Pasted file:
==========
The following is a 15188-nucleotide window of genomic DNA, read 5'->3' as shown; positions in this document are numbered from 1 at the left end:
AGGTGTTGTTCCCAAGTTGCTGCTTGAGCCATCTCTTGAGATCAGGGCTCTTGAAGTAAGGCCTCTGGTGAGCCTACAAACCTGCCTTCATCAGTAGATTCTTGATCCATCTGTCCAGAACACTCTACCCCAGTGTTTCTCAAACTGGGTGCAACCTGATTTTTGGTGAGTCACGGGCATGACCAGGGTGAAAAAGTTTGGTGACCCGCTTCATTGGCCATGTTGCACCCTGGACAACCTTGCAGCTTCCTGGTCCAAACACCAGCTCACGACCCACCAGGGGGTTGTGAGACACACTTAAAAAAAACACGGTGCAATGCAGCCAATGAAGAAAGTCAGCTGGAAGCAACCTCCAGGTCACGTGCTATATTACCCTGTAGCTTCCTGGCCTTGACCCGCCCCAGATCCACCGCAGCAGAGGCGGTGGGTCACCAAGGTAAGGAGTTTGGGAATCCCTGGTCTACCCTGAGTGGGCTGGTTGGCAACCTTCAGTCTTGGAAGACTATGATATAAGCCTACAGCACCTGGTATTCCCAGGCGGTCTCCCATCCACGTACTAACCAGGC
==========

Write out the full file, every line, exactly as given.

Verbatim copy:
The following is a 15188-nucleotide window of genomic DNA, read 5'->3' as shown; positions in this document are numbered from 1 at the left end:
AGGTGTTGTTCCCAAGTTGCTGCTTGAGCCATCTCTTGAGATCAGGGCTCTTGAAGTAAGGCCTCTGGTGAGCCTACAAACCTGCCTTCATCAGTAGATTCTTGATCCATCTGTCCAGAACACTCTACCCCAGTGTTTCTCAAACTGGGTGCAACCTGATTTTTGGTGAGTCACGGGCATGACCAGGGTGAAAAAGTTTGGTGACCCGCTTCATTGGCCATGTTGCACCCTGGACAACCTTGCAGCTTCCTGGTCCAAACACCAGCTCACGACCCACCAGGGGGTTGTGAGACACACTTAAAAAAAACACGGTGCAATGCAGCCAATGAAGAAAGTCAGCTGGAAGCAACCTCCAGGTCACGTGCTATATTACCCTGTAGCTTCCTGGCCTTGACCCGCCCCAGATCCACCGCAGCAGAGGCGGTGGGTCACCAAGGTAAGGAGTTTGGGAATCCCTGGTCTACCCTGAGTGGGCTGGTTGGCAACCTTCAGTCTTGGAAGACTATGATATAAGCCTACAGCACCTGGTATTCCCAGGCGGTCTCCCATCCACGTACTAACCAGGC